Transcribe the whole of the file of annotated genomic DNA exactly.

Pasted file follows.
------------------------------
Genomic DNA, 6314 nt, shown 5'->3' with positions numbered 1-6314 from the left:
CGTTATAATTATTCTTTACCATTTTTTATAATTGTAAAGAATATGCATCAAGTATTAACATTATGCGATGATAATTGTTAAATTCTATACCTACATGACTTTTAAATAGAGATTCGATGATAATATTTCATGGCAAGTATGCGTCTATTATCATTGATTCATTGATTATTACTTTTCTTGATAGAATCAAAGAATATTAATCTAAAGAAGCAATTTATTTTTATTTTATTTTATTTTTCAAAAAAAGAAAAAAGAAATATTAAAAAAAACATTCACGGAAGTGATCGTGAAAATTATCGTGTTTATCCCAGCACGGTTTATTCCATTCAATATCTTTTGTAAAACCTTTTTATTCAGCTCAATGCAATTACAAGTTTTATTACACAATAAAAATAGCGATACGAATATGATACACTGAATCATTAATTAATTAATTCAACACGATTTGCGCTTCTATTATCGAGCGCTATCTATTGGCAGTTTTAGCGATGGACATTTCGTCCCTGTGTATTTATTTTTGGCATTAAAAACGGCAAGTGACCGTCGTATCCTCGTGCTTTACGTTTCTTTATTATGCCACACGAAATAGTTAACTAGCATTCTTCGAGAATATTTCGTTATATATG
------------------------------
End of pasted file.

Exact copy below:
Genomic DNA, 6314 nt, shown 5'->3' with positions numbered 1-6314 from the left:
CGTTATAATTATTCTTTACCATTTTTTATAATTGTAAAGAATATGCATCAAGTATTAACATTATGCGATGATAATTGTTAAATTCTATACCTACATGACTTTTAAATAGAGATTCGATGATAATATTTCATGGCAAGTATGCGTCTATTATCATTGATTCATTGATTATTACTTTTCTTGATAGAATCAAAGAATATTAATCTAAAGAAGCAATTTATTTTTATTTTATTTTATTTTTCAAAAAAAGAAAAAAGAAATATTAAAAAAAACATTCACGGAAGTGATCGTGAAAATTATCGTGTTTATCCCAGCACGGTTTATTCCATTCAATATCTTTTGTAAAACCTTTTTATTCAGCTCAATGCAATTACAAGTTTTATTACACAATAAAAATAGCGATACGAATATGATACACTGAATCATTAATTAATTAATTCAACACGATTTGCGCTTCTATTATCGAGCGCTATCTATTGGCAGTTTTAGCGATGGACATTTCGTCCCTGTGTATTTATTTTTGGCATTAAAAACGGCAAGTGACCGTCGTATCCTCGTGCTTTACGTTTCTTTATTATGCCACACGAAATAGTTAACTAGCATTCTTCGAGAATATTTCGTTATATATG